Skip to main content
The Open News

Rory McIlroy


In strong position at halfway

If Rory McIlroy is to lift the Claret Jug for the first time since his wire-to-win win at Royal Liverpool in 2014, he must rediscover his devil-may-care attitude. Who says so? Rory says so.

At The 147th Open at Carnoustie, McIlroy is nicely placed to kick on over the weekend. On four under par after two rounds of 69, the Northern Irishman went to lunch just two strokes behind Zach Johnson, the early clubhouse leader, and knowing that victory could be there for the taking.

McIlroy, who let slip a chance to win the Masters this year when in contention in the final round, is convinced he has become too tentative in the big events. So now he has a game plan.

“One of my main thoughts is just to let it go,” he said. “Just go out there and give it my all. I'd rather fail by trying 100 per cent than by holding back and not giving myself the opportunity to do well.”

He could certainly draw inspiration from that victory at Hoylake four years ago. That week he seemed untouchable, a young genius who made everything look so simple: leader after round one; leader after round two; leader after round three; Champion Golfer of the Year after round four.

Since then a crop of young Americans has come to the fore – the four Majors are presently in the hands of Jordan Spieth (The Open), Patrick Reed (the Masters), Bruce Koepka (US Open) and Justin Thomas (US PGA Championship) – and McIlroy is determined to get in among them.

With Carnoustie playing hard and fast, players have talked about the two ways of playing it. They can be cautious, taking mainly irons off the tee to take the bunkers out of play; or they can be aggressive, sacrificing accuracy for distance and trusting to luck.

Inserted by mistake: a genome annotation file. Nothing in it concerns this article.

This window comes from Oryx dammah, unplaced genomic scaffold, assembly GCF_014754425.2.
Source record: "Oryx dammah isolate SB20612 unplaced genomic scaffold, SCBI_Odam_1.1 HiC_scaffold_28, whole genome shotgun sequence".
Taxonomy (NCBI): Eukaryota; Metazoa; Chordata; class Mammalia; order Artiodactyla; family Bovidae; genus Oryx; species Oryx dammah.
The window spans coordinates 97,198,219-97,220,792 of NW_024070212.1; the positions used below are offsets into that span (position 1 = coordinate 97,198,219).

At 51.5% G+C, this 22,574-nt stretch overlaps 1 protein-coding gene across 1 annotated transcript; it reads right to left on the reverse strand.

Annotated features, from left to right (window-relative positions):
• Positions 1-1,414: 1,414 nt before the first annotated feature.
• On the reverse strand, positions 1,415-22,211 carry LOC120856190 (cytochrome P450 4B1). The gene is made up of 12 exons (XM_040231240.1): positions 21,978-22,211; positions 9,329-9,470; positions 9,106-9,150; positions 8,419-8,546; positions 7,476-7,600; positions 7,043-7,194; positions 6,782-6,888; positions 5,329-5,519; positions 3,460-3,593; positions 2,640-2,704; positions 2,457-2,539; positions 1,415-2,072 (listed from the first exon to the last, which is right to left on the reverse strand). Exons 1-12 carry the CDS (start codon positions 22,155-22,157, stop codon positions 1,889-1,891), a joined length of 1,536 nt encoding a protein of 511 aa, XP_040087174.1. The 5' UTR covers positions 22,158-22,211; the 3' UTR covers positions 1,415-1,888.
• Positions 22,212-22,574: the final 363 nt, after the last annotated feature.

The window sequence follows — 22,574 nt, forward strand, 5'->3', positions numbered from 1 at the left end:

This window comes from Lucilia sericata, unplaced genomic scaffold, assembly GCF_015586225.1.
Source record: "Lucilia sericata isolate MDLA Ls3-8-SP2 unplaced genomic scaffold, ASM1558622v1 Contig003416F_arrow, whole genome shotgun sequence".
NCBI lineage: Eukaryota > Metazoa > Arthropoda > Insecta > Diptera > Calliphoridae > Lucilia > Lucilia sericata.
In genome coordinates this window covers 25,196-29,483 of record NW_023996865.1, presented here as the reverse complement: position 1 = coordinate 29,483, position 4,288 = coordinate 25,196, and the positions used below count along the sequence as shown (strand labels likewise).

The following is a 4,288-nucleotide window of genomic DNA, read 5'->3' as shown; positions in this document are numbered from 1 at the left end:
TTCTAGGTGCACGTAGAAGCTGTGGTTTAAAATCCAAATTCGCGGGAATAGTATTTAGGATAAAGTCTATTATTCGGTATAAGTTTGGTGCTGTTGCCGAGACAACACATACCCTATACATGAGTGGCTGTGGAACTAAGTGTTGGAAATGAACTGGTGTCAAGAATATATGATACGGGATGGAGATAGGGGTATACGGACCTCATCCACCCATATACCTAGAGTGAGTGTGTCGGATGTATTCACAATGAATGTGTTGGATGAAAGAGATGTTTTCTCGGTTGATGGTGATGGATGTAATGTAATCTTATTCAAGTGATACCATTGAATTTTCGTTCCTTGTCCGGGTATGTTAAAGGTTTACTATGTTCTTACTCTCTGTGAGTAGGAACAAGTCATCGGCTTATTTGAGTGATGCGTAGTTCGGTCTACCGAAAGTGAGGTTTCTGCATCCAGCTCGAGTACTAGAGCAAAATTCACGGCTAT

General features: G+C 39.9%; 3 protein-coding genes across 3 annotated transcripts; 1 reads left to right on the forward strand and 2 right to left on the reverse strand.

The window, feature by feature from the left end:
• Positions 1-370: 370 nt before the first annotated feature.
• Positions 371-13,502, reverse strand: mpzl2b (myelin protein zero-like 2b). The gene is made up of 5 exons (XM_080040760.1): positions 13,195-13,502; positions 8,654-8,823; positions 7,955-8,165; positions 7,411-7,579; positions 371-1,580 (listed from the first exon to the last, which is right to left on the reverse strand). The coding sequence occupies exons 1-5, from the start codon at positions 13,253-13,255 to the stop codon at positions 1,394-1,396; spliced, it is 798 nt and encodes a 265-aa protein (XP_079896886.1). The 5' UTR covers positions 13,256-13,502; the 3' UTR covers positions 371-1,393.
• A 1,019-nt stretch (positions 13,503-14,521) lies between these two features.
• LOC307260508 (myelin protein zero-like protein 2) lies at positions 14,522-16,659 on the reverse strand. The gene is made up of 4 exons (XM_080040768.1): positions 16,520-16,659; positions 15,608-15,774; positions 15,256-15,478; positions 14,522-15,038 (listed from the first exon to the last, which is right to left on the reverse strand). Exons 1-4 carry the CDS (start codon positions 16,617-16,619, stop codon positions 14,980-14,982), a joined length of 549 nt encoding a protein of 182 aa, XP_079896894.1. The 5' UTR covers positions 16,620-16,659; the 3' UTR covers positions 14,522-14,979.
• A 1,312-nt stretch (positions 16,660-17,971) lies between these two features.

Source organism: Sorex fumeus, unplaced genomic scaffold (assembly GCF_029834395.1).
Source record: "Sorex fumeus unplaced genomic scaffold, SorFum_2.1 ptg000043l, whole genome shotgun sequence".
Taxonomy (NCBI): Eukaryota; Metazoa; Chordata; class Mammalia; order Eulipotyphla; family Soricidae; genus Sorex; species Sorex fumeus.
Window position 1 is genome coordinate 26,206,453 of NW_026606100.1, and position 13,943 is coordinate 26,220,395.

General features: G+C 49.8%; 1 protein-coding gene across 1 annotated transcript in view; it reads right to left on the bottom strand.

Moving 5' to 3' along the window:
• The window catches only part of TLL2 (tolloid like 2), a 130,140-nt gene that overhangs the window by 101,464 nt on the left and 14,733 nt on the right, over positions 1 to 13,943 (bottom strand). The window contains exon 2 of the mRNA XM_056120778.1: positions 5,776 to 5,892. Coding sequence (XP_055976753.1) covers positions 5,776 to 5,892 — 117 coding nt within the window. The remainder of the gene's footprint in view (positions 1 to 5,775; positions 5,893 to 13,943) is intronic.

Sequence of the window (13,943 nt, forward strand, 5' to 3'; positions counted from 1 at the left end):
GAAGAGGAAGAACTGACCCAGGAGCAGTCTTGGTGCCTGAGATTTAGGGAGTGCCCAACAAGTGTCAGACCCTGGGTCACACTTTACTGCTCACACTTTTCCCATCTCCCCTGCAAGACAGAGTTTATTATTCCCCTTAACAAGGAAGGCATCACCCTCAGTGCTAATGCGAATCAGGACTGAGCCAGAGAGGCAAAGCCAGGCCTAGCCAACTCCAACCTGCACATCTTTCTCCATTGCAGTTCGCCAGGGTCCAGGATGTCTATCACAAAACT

If McIlroy is indeed going to play with abandon, he disguised it well in his second round today. There was no sign of the impetuosity of youth, but a solid, professional performance in chilly, wet conditions that did not lend themselves to all-out attack. As impressive as it is to see him in full flow, it is equally impressive to see him accepting the conditions and playing accordingly.

McIlroy’s first birdie of the day came at the 7th.  An iron off the tee was followed by a towering approach shot to around 10 feet and a smooth putt into the centre of the hole. He reached the turn in 35 and looked in complete control of his game. 

His second birdie came at the 10th, one of just six holes where he used a driver. Watching him stride down the middle of fairway with real purpose gave a glimpse of the “Rory bounce”, that Tigger-like walk that says all is well with the world.

And so it is when a putt from 15ft rolls unerringly towards the hole and drops below ground. Most refreshing about the 29-year-old four-time major champion is that he is very much his own man. He makes his own decisions on the course, reads all his own putts, and is refreshingly quick.

He also happens to have the most beautiful swing in the game. A bogey at the 12th, when he took three putts to get down from around 80 feet was met with an irritated swish of the club, but he immediately got the shot back with a birdie from nine feet at the next.

He added another at the 14th after finding a bunker with his first shot and light rough with his second, before bumping the ball to within nine feet of the hole and rolling in the putt to move to five under par. As he looked towards the leaderboard, McIlroy saw that his name was at the top for the first time, alongside Kevin Kisner, the overnight leader, who had yet to tee off.

A bogey at the 15th and three pars to finish was a little disappointing, but he was right to be satisfied with a good day’s work. 

“I'm committed to making sure, even if I don't play my best golf and don't shoot the scores I want, I'm going to go down swinging and I'm going to go down giving it my best.  I just need to get back in that mindset.”